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Fort Liard

My Happy SVG

Sheltered by tall timber in the rolling foothills of the MacKenzie Mountains, Fort Liard is a blissful riverfront hamlet and the Northwest Territories’ “garden spot,” enjoying luxuriant vegetation, hot summers and one of the North’s rarest pleasures – warm wintertime chinooks.

Located just off the Liard Trail, 37 kilometres north of the British Columbia border, it’s the perfect place to gas up, buy exquisite Dene arts and crafts (birchbark baskets are the local specialty), or cast a fishing line from the banks of one of the two local rivers.

Fort Liard is home to approximately 600 friendly people – a mix of Dene, Métis, and non-Indigenous residents – nestled in log cabins on the broad river terrace at the confluence of the Liard and Petitot waterways. The Liard, Kotaneelee, and La Biche Ranges of the Franklin Mountains rise just west of the community, forming a scenic alpine vista. The Yukon border is a mere 30 kilometres away.

In the local language, this place is Echaot’ıe Kųę – “Place of the people from the land of giants.” The local Deh Gáh Got’îê Dene have lived in the area for as long as 10,000 years, hunting, fishing and trapping. An old story says that so many people would gather on this site, that if you put all the spruce-bark canoes together, one could walk across the half-kilometre Liard to the other side. While subsistence harvesting still remains vital, they now supplement their income with work for government and the regional oil-and-gas industry.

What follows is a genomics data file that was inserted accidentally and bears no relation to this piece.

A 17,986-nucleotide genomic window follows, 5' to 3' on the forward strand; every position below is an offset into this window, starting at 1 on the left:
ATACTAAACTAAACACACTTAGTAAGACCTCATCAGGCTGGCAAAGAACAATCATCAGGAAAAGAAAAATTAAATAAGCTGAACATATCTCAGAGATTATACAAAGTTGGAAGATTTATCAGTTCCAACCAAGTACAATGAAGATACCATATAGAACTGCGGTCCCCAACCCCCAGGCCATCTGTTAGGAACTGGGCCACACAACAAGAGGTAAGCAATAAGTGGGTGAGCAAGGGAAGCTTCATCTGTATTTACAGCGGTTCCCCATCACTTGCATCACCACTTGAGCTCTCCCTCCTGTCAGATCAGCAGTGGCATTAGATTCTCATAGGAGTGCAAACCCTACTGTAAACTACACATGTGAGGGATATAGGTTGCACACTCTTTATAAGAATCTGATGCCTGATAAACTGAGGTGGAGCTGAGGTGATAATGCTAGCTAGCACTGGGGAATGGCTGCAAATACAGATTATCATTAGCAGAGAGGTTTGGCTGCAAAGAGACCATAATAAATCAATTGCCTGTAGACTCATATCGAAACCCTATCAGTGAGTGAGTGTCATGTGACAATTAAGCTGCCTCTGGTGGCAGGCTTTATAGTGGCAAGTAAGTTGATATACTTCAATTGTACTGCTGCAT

Modern settlement began in Fort Liard in 1807, when the North West  Company founded a fur-trading post, “Riviere aux Liards” (River of Aspens). Father Zephirin Gascon, an oblate missionary from Quebec, then started the Fort Liard Mission in 1859. The present mission building was built beginning in 1913; tours are sometimes available. Other notable locals have included Charles Camsell, the founder of the Royal Canadian Geographical Society.

Fort Liard is easy to get to. It’s just two hours by road north of Fort Nelson, British Columbia, a major service centre along the Alaska Highway. The community is also the gateway to the Northwest Territories’ Liard Trail, an all-season highway leading north through the stunning Liard River Valley (watch for moose, bears and bison!) to the community of Fort Simpson.